© 2019 Just Cats Veterinary Clinic Ltd
Just Cats Veterinary Clinic
[Closed Bank Holidays]
Click here to contact us via the website or e-
Veterinary consultation by appointment only. Please contact the clinic if you would like to arrange an appointment.
Click here for a map of our location.
Neutering is the act of removing your cat’s reproductive organs to prevent unwanted litters. Traditionally male and female cats have often been neutered at six months of age, but this is after many cats reach sexual maturity and not based on any scientific rationale. For social, health and population control reasons, it is now recommended neutering should routinely take place at around 4 months of age.
Reasons for Neutering
Cat neutering (spaying for females and castration for males) offers a wide range of benefits to not only the cat but also the owner. Neutering reduces the risk of your cat contracting a number of diseases and reduces the number of unwanted kittens born every year. Neutered cats also tend to have greater life expectancies than un-
For female cats, spaying eliminates the possibility of your cat contracting ovarian cancer as well as significantly reducing the risk of it contracting cervical cancer. Spaying also prevents your female cat from going into season. Female cats can go into season 3 or more times a year, each episode lasting up to 3 weeks during which time they can become very unsettled and exhibit symptoms such as constant meowing, soiling the house and a tendency to roam in search of a mate. Having your female cat spayed will eliminate these types of behaviour. Furthermore, when a female goes into a season several times without mating, she may develop problems like diarrhoea, vomiting, depression and even anorexia and stress related symptoms.
For male cats, castration eliminates the possibility of your cat contracting testicular cancer. Castration can also significantly reduce your cat’s desire to mark its territory by spraying as well as reducing the odour of the urine. Male cats that have not been castrated have a much greater tendency to roam further from home and fight with other cats, thus becoming exposed to a much greater risk of infection and are more likely to be involved in road traffic accidents. Castrated males are far less likely to roam or fight and tend to display a greater degree of contentment.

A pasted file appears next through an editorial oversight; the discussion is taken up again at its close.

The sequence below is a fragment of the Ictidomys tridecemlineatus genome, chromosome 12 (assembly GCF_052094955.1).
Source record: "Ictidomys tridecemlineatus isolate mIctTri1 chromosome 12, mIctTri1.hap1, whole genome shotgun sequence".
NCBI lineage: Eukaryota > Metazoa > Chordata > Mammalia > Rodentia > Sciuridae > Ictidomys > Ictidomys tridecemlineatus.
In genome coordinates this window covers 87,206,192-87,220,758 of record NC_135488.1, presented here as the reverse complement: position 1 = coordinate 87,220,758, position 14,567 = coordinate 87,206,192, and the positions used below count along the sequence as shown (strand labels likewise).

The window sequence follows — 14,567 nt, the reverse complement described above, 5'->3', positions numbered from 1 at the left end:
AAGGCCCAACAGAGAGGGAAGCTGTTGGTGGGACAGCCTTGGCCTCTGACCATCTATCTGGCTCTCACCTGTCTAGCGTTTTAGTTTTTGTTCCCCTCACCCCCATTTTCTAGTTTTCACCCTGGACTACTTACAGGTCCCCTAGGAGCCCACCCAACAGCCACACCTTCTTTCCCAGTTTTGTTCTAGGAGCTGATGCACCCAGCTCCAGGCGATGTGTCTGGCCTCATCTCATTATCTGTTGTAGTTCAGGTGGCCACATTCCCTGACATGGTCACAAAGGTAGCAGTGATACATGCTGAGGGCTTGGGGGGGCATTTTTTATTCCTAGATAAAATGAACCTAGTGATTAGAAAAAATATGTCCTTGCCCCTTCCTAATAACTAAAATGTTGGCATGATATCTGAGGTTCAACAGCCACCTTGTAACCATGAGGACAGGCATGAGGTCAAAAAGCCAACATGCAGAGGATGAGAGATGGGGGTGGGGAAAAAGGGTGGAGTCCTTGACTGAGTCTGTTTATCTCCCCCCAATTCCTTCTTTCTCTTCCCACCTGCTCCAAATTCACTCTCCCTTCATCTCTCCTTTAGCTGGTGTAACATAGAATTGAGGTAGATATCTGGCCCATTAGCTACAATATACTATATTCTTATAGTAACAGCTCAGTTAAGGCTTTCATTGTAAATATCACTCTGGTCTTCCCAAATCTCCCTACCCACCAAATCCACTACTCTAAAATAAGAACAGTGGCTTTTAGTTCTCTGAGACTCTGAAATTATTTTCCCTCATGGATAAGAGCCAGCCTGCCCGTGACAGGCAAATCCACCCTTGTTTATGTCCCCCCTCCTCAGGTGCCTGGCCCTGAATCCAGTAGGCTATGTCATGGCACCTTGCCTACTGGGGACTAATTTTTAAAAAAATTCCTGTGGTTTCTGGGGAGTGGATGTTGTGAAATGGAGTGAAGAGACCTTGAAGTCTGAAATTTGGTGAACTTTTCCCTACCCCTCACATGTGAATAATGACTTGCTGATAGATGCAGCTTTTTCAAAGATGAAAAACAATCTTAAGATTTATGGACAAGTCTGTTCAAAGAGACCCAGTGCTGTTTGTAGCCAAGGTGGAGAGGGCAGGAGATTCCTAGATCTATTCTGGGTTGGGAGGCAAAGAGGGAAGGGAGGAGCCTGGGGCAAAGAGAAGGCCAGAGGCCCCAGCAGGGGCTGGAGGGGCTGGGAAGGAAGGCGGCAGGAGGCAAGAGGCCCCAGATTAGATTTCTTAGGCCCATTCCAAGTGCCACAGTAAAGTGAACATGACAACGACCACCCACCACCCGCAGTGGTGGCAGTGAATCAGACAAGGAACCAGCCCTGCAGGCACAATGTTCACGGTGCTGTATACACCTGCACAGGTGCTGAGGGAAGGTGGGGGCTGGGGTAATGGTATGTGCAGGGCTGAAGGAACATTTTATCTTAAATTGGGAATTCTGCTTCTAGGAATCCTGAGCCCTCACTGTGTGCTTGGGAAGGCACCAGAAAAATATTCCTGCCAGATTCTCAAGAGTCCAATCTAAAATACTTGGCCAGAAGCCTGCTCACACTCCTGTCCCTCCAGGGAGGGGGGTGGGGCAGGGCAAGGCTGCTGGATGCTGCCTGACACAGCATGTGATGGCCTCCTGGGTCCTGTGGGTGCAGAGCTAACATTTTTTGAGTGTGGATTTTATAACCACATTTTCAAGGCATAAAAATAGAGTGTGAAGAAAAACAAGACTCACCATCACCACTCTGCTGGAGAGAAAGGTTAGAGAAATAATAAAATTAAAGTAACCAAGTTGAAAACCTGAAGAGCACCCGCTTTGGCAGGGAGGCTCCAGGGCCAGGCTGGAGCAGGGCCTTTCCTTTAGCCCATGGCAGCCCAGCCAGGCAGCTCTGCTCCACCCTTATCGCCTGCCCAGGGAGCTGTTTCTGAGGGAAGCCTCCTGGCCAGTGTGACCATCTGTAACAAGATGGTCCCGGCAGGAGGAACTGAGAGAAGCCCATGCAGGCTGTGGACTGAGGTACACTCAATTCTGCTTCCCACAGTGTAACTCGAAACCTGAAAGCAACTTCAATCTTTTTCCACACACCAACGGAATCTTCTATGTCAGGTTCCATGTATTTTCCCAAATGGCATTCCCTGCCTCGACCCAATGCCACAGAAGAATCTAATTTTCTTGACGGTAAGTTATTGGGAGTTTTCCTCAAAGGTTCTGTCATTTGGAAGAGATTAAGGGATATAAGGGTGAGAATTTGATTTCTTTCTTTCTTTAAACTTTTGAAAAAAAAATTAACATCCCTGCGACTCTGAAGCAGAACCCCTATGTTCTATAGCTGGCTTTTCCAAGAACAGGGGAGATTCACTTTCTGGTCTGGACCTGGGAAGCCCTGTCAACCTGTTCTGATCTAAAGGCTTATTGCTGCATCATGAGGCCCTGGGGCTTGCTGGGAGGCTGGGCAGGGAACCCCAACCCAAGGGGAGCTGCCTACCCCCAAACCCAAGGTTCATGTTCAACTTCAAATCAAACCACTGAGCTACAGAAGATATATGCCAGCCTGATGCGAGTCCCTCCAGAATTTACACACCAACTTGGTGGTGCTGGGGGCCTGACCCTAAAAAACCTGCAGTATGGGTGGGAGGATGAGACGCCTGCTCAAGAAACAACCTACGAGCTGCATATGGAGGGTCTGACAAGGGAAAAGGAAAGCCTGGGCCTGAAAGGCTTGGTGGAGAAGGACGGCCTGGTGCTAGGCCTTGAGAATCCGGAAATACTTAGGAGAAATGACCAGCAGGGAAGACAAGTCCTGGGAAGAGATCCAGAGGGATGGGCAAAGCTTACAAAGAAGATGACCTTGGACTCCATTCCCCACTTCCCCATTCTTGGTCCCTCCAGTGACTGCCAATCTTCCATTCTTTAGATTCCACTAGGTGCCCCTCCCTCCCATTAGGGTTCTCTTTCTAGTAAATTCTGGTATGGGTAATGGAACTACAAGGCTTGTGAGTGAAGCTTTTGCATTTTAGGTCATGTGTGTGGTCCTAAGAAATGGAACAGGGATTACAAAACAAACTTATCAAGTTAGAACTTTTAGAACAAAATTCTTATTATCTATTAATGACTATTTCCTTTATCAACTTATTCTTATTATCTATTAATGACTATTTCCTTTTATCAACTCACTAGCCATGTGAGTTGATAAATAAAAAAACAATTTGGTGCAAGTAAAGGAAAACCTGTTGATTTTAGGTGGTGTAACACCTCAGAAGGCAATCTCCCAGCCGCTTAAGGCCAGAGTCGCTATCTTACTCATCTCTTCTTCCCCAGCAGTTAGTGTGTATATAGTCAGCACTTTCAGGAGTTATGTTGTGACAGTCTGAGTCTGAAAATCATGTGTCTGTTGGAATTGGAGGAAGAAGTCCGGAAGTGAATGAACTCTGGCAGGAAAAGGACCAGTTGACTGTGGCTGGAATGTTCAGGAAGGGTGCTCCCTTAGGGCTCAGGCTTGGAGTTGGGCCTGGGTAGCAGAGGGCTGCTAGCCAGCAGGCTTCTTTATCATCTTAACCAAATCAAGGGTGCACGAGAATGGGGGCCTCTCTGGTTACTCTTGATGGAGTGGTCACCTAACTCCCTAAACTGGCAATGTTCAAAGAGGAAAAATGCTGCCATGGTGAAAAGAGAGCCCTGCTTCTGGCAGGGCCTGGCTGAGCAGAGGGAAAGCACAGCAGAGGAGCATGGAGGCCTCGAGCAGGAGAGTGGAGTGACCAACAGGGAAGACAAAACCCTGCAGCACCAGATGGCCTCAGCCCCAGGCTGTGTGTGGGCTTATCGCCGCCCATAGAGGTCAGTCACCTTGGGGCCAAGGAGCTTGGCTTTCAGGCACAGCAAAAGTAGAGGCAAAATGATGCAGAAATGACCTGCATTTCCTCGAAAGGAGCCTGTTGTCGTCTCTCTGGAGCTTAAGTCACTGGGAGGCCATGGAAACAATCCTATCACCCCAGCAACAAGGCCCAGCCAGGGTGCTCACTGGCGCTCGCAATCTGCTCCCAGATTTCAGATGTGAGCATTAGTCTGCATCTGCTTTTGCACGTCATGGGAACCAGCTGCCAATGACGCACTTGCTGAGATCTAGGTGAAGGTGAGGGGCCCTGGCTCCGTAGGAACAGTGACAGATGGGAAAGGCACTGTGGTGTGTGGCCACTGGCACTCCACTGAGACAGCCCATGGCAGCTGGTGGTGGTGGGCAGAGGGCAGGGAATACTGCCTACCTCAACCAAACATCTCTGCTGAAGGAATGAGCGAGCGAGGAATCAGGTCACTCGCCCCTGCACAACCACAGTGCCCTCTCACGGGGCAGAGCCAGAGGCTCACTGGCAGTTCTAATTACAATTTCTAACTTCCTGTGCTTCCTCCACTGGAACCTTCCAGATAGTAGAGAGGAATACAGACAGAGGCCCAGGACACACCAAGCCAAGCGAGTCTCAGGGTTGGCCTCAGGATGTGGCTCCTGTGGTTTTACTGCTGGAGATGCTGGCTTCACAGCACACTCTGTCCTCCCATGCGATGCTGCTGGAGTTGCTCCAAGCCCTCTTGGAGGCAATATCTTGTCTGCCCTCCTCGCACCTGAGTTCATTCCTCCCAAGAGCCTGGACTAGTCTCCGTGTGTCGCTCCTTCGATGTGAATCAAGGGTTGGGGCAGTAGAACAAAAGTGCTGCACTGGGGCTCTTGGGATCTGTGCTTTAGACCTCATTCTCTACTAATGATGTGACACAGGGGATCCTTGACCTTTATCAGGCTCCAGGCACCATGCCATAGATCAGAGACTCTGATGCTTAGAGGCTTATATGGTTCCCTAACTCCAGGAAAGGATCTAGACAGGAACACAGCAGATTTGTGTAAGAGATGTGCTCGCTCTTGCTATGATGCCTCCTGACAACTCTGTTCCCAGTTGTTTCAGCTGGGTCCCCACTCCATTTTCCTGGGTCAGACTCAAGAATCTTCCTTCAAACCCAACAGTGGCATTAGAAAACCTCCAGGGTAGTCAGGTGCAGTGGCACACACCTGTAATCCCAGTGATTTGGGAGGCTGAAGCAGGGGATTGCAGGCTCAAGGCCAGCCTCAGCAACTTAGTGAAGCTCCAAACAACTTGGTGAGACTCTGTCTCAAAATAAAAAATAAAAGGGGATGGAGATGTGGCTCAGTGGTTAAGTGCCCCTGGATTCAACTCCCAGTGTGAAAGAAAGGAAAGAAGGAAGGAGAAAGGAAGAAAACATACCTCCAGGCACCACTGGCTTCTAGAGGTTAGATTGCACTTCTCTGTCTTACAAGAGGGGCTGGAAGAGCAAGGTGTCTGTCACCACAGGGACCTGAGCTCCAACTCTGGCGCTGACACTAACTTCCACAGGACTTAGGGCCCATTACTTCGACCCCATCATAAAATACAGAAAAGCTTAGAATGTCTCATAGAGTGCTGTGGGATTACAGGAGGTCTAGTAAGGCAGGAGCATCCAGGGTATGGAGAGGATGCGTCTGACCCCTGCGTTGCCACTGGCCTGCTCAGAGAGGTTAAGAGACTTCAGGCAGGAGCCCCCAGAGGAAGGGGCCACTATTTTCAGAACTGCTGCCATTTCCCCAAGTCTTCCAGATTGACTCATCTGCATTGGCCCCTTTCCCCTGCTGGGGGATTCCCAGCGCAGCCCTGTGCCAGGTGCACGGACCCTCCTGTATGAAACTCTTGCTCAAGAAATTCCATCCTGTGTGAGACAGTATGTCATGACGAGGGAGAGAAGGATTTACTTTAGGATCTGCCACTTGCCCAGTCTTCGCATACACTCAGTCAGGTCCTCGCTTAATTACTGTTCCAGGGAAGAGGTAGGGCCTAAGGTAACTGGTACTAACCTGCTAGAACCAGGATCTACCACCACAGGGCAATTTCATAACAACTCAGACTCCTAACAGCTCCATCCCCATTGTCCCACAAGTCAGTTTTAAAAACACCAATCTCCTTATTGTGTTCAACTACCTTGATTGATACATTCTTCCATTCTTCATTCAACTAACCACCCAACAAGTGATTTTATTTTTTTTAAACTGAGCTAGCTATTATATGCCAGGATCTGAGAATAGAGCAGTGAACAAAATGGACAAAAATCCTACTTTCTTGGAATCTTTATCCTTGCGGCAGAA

Of course, one of the most important aspect of cat neutering is that it helps to control the number of unwanted kittens born each year that are destined to be euthanased as there are no suitable homes available for them. Animal shelters are often overcome with litters of unwanted kittens when they already have many adult cats requiring loving homes.
The surgical procedure
Preparation for neutering is the same for male and female cats. Your cat should have food withheld from around 10pm the night before it is due for surgery, so it is advisable to keep your cat indoors to prevent it eating elsewhere. You should still ensure that your cat has access to drinking water during this period.
The neutering procedure will require your cat to undergo a general anaesthetic. Once anaesthetised, for male cats 2 small incisions are made and the testicles are removed. For female cats a larger incision is made into the abdomen to remove both uterine horns and ovaries The incision is closed with internal, dissolvable stitches together with tissue glue to close the wound edges. To ensure that your cat has had chance to fully recover from the anaesthetic and surgery, we strongly advise male cats are kept indoors for 48 hours following their procedure and female cats are kept in for 7 to 10 days postoperatively.
Your cat may require a head collar to prevent any licking or nibbling at the operation site. This can be provided on collection of your cat. The operation site should be checked daily for signs of bleeding, seeping or swelling. You should contact the clinic immediately if you have any concerns about your cat.
As with any surgery on your cat, you should make sure that your cat has a quiet place to relax and recuperate and you should ensure that your cat has easy access to drinking water. You may also need to make a litter tray available to your cat until it has recovered sufficiently to be allowed outdoors again.
Neutering will cause changes to your cat’s hormonal balance and metabolism. Your veterinary clinic will be able to recommend a suitable diet for your cat to help minimise any side effects of neutering.